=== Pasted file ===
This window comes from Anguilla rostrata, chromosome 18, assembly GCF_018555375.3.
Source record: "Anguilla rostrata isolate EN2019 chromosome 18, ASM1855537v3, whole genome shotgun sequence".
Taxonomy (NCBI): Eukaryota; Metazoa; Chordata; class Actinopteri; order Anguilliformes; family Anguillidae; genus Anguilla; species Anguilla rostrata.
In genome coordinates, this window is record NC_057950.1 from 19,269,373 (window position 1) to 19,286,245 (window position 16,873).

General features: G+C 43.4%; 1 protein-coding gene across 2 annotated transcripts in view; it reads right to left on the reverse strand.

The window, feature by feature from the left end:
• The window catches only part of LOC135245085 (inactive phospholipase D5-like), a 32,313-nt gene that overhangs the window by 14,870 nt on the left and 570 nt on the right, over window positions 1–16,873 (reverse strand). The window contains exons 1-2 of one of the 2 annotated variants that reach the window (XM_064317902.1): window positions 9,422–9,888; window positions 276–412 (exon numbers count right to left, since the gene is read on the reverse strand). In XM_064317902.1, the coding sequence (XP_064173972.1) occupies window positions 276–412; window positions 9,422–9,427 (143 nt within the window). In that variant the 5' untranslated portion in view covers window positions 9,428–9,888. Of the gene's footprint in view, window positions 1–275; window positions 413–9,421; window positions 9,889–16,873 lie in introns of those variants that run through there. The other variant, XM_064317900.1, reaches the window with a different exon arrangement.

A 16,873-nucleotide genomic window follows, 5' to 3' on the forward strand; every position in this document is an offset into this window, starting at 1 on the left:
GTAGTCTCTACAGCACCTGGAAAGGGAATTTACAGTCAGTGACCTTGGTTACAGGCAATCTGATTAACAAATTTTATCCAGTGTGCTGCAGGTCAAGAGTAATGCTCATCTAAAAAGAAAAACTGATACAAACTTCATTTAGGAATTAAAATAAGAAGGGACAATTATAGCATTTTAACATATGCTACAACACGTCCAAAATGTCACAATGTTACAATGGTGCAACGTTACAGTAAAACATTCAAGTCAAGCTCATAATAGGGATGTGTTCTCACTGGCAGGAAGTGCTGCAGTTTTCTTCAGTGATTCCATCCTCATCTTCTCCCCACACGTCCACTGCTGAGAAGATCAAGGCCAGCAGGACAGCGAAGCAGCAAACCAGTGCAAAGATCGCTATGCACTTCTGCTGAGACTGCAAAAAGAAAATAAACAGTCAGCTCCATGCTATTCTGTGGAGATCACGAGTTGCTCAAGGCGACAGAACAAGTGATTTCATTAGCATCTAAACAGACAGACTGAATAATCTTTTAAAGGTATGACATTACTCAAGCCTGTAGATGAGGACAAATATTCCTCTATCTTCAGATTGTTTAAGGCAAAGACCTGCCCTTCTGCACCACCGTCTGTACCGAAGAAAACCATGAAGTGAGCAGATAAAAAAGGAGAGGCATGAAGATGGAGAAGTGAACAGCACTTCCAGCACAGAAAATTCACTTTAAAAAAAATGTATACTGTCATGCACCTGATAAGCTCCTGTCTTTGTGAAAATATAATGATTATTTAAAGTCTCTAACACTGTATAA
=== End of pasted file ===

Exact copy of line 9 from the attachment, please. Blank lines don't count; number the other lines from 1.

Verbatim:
GTAGTCTCTACAGCACCTGGAAAGGGAATTTACAGTCAGTGACCTTGGTTACAGGCAATCTGATTAACAAATTTTATCCAGTGTGCTGCAGGTCAAGAGTAATGCTCATCTAAAAAGAAAAACTGATACAAACTTCATTTAGGAATTAAAATAAGAAGGGACAATTATAGCATTTTAACATATGCTACAACACGTCCAAAATGTCACAATGTTACAATGGTGCAACGTTACAGTAAAACATTCAAGTCAAGCTCATAATAGGGATGTGTTCTCACTGGCAGGAAGTGCTGCAGTTTTCTTCAGTGATTCCATCCTCATCTTCTCCCCACACGTCCACTGCTGAGAAGATCAAGGCCAGCAGGACAGCGAAGCAGCAAACCAGTGCAAAGATCGCTATGCACTTCTGCTGAGACTGCAAAAAGAAAATAAACAGTCAGCTCCATGCTATTCTGTGGAGATCACGAGTTGCTCAAGGCGACAGAACAAGTGATTTCATTAGCATCTAAACAGACAGACTGAATAATCTTTTAAAGGTATGACATTACTCAAGCCTGTAGATGAGGACAAATATTCCTCTATCTTCAGATTGTTTAAGGCAAAGACCTGCCCTTCTGCACCACCGTCTGTACCGAAGAAAACCATGAAGTGAGCAGATAAAAAAGGAGAGGCATGAAGATGGAGAAGTGAACAGCACTTCCAGCACAGAAAATTCACTTTAAAAAAAATGTATACTGTCATGCACCTGATAAGCTCCTGTCTTTGTGAAAATATAATGATTATTTAAAGTCTCTAACACTGTATAA